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C - Auxiliary Sciences of History (Archaeology, Genealogy, ...) - Concordia University Libraries Recent Acquisitions

Items in Auxiliary Sciences of History (Archaeology, Genealogy, ...) that were added to the Concordia University Libraries collection in the last 90 days.


  • Modernity theory : modern experience, modernist consciousness, reflexive thinking / John Jervis
    CB245

  • The Routledge companion to sound studies / edited by Michael Bull
    CB 472 B85 2019eb

    The Routledge Companion to Sound Studiesis an extensive volume presenting a comparative and historically informed understanding of the workings of sound in culture, while also mapping potential future directions for research in the field. Experts from a variety of disciplines within sound studies cover such diverse topics as politics, gender, media, race, literature and sport. Individual sections that consider the importance of sound in an increasingly mediated world; the role that sound media play in the construction of experience; and the ways in which sound has been theorized to produce a distinctive sensory contribution to knowledge.

    This wide-ranging and vibrant collection provides a rich resource for scholars and students of media and culture.


  • Adventures in Archaeology : The Wreck of the <i>Orca II</i> and Other Explorations / P.J. Capelotti
    CC 77 U5 C37 2018eb
    Remnants of the curious and peculiar ways humankind has marked the archaeological landscape are abundant but often ignored: wrecked aircraft, abandoned airfields, old highway billboards, derelict boats, movie props, and deserted mining operations. In this book, archaeologist P.J. Capelotti explores places and things that people do not typically think of as archaeological sites and artifacts, introducing readers to the most extreme fieldwork taking place today.Capelotti shows that even seemingly ordinary objects from the recent past hold secrets about the cultural history of humans. He investigates the site where a stunt copy of the Orca , the fishing boat used in the movie Jaw s, was stripped to pieces by fans--a revelation of the ways humans relate to popular culture. He takes readers to abandoned base camps near the North Pole that are now used as destinations for Arctic tourism. Retelling the story of Thor Heyerdahl's research expedition across the Pacific Ocean on a balsa log raft, Capelotti shows how experimental archaeology attempts to reveal cultural connections between continents. And he doesn't stop at the limits of the planet. He discusses debris floating through outer space and equipment left behind on the surface of the moon, highlighting current efforts to preserve artifacts that exist beyond the Earth's atmosphere.These discarded materials, says Capelotti, help archaeologists piece together the sweeping story of human cultural expansion and exploitation. He explains how the unusual sites of shorelines, sea, air, and space represent the farthest reaches of human civilization. His enthusiasm will inspire readers to set out on their own to investigate the secret meanings of treasures hiding in plain sight.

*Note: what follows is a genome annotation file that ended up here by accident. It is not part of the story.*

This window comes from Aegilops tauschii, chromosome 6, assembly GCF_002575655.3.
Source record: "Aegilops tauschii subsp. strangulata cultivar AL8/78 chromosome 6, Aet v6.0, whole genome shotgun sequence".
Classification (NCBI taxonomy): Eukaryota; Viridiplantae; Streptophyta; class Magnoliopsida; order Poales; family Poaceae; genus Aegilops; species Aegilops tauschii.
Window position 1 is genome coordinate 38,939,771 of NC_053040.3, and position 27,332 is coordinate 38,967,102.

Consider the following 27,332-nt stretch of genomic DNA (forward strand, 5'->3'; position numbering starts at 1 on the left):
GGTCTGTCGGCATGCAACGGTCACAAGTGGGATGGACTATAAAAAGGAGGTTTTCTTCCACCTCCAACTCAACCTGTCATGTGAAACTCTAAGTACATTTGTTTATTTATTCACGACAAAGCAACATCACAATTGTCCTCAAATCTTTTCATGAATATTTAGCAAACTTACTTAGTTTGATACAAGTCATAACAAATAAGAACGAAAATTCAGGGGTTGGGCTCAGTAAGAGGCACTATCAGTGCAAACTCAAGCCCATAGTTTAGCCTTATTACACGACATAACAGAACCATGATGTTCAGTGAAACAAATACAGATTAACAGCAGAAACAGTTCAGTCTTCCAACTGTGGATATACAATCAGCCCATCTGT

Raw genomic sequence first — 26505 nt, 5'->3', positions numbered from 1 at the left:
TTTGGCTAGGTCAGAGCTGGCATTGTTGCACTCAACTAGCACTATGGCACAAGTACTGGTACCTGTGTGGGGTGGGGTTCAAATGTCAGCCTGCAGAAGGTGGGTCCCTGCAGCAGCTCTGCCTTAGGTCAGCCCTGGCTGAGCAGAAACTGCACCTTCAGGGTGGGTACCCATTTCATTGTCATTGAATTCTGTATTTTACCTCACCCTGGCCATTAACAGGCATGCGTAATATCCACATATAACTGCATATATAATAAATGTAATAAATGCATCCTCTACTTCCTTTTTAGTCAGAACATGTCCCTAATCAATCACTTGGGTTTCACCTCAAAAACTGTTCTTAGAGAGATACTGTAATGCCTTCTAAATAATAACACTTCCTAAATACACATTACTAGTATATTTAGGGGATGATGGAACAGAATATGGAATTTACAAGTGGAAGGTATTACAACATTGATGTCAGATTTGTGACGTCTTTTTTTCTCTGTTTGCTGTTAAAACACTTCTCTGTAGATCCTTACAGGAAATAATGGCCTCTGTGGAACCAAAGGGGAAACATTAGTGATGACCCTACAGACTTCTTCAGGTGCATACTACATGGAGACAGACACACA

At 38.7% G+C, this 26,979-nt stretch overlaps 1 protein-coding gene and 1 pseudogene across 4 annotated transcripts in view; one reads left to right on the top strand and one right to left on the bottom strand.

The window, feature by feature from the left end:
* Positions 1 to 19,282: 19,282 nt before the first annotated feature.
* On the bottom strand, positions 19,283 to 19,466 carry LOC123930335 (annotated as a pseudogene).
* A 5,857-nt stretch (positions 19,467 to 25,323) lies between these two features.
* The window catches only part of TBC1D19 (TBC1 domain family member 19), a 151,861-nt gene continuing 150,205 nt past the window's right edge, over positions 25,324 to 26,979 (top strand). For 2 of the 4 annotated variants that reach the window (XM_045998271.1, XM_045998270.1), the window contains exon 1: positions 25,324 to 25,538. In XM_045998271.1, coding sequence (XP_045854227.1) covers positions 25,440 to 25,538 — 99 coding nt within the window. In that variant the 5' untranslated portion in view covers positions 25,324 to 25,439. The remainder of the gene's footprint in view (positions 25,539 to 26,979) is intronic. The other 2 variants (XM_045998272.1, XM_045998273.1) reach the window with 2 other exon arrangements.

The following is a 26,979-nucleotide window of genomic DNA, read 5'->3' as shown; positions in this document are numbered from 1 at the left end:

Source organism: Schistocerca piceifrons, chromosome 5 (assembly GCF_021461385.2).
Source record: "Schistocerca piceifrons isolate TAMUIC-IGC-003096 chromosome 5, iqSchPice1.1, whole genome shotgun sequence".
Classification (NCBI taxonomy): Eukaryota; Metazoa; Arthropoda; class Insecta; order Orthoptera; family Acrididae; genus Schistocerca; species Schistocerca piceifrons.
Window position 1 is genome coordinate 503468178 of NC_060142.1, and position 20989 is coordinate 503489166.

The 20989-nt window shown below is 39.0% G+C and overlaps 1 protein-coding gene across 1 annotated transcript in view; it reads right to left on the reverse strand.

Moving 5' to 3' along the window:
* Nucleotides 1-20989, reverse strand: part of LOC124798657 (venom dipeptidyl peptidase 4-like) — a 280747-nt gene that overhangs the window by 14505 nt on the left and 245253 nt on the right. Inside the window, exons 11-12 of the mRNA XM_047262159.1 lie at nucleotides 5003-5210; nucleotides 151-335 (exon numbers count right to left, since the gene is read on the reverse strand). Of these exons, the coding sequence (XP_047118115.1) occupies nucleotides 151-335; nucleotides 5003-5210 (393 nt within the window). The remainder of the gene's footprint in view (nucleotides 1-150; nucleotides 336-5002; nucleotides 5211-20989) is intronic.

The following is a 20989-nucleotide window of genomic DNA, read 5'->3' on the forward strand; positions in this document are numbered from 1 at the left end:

• Relational Identities and Other-than-Human Agency in Archaeology / edited by Eleanor Harrison-Buck and Julia A. Hendon
    CC 72.4 R456 2018eb

    Relational Identities and Other-than-Human Agency in Archaeology explores the benefits and consequences of archaeological theorizing on and interpretation of the social agency of nonhumans as relational beings capable of producing change in the world. The volume cross-examines traditional understanding of agency and personhood, presenting a globally diverse set of case studies that cover a range of cultural, geographical, and historical contexts.

    Agency (the ability to act) and personhood (the reciprocal qualities of relational beings) have traditionally been strictly assigned to humans. In case studies from Ghana to Australia to the British Isles and Mesoamerica, contributors to this volume demonstrate that objects, animals, locations, and other nonhuman actors also potentially share this ontological status and are capable of instigating events and enacting change. This kind of other-than-human agency is not a one-way transaction of cause to effect but requires an appropriate form of reciprocal engagement indicative of relational personhood, which in these cases, left material traces detectable in the archaeological record.